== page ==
What’s on offer for Kernow?

Posted: June 10, 2010 in democracy, devolution, duchy of cornwall, liberal democrats, national minority, tories

Some developments here from both the Cornish and UK governments that should be of interest to the Cornish movement. All thoughts and comments are welcome.

The first comes from Cornwall Council and has already been highlighted by the Celtic League in its news group here.

Cornwall Councils Corporate Equality and Diversity Framework contains clear reference to the Cornish identity. For example in the opening paragraphs can be read:

Cornwall has a unique and special culture heritage. An increasing number of people describe themselves as Cornish and it is important in all our equality and diversity work that we actively recognise Cornish as a minority group and continue to support the Cornish Language and the Cornish indigenous culture.

The rest of the document can be downloaded here and a link to it can be found on the Councils website here.

A heartening development indeed that I consider to go hand in glove with creating a more inclusive and tolerant society in the Duchy. A Cornish national minority that feels respected and supported in its own homeland, to my mind, would be much more inclined to welcome new residents to Kernow.

The second comes from the new Con Dem coalition and their programme for government.

From the Communities and Local Government section some extracts of interest are:

We will promote the radical devolution of power and greater financial autonomy to local government and community groups. This will include a review of local government finance.

We will rapidly abolish Regional Spatial Strategies and return decision-making powers on housing and planning to local councils, including giving councils new powers to stop ‘garden grabbing’.

In the longer term, we will radically reform the planning system to give neighbourhoods far more ability to determine the shape of the places in which their inhabitants live, based on the principles set out in the Conservative Party publication ‘Open Source Planning’.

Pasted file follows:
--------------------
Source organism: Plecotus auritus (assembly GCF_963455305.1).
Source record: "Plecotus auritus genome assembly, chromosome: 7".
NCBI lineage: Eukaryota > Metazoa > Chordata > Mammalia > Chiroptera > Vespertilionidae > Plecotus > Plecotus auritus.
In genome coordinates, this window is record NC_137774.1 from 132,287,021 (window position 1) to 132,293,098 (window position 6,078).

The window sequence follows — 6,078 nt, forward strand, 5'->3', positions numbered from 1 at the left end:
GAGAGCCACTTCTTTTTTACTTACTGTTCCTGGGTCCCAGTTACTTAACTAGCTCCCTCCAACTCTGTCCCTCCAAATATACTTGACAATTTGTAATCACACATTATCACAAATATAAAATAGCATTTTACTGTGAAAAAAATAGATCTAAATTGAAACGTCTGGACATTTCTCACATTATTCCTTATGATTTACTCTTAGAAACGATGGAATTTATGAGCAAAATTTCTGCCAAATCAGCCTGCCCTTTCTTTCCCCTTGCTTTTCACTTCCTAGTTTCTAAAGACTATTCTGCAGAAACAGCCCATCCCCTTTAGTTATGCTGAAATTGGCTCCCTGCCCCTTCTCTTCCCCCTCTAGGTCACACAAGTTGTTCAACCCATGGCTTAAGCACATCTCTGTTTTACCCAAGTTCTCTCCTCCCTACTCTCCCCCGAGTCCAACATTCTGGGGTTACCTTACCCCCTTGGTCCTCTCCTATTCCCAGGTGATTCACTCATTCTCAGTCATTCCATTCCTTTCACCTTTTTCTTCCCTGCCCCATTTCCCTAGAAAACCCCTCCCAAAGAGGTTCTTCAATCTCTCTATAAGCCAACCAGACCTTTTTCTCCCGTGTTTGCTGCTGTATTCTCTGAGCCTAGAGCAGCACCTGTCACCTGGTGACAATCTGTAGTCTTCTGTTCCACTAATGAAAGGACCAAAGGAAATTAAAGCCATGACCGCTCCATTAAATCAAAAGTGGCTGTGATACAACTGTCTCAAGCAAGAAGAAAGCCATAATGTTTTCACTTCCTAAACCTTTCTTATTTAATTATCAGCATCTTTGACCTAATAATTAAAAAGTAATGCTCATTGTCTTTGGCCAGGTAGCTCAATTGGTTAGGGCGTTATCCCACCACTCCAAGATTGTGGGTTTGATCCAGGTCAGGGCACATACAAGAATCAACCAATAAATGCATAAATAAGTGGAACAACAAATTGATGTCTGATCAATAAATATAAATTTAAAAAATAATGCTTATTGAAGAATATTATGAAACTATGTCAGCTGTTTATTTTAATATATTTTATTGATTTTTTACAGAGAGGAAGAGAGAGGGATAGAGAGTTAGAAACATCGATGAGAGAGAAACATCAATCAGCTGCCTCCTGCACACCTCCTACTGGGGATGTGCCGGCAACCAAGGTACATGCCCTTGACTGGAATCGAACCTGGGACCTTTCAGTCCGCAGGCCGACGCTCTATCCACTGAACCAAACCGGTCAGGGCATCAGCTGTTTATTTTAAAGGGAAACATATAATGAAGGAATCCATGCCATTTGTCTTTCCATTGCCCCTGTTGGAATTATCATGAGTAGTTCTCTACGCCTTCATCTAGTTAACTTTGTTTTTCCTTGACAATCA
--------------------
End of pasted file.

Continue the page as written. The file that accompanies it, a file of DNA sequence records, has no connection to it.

We will abolish the unelected Infrastructure Planning Commission and replace it with an efficient and democratically accountable system that provides a fast-track process for major infrastructure projects.

We will abolish the Government Office for London and consider the case for abolishing the remaining Government Offices.

We will give councils a general power of competence.

We will introduce new powers to help communities save local facilities and services threatened with closure, and give communities the right to bid to take over local state-run services.

We will implement the Sustainable Communities Act, so that citizens know how taxpayers’ money is spent in their area and have a greater say over how it is spent.

Under the Civil Liberties section we can find:

We will extend the scope of the Freedom of Information Act to provide greater transparency.

We will establish a Commission to investigate the creation of a British Bill of Rights that incorporates and builds on all our obligations under the European Convention on Human Rights, ensures that these rights continue to be enshrined in British law, and protects and extends British liberties. We will seek to promote a better understanding of the true scope of these obligations and liberties.

Finally under Political Reform we have:

We will establish a commission to consider the ‘West Lothian question‘.

We will give residents the power to instigate local referendums on any local issue

The new coalition should be strongly encouraged to ensure the Duchy of Cornwall is included under the FOI act. This feudal relic that can chop and change between being a body of government and a private estate to suit its needs is long overdue for full public scrutiny.

Equally it is to be hoped that the government will fully implement the Council of Europe’s framework convention for the protection of national minorities and recognise the Cornish within in its scope. I find no mention of national minorities or the FCNM under their Equalities section so again some Cornish feedback is due. Perhaps bringing their attention to the good steps taken by Cornwall Council in this sense (see above) could be brought to their attention.

The commission to consider the West Lothian question should be another good opportunity for our MP’s that support Cornish devolution to argue for an assembly for the Duchy. Within the Political Reform section, while much is made of further devolution to Scotland and Wales, zero mention is made of Cornish devolution. This should tell us that, even if our local MP’s frequently talk devolution and Cornish assembly, the party leadership in power in London has no such ideas in mind.

It is now too late to comment directly on the coalitions website however we should still feel free to send our opinions to them and our recently (re)elected Cornish MP’s. Certainly those interested in making sure Kernow is at the forefront of this new localism and ‘radical decentralisation’ should consider working within either the Cornish Constitutional Convention, or some new cross party body, to draw down powers to Cornwall.

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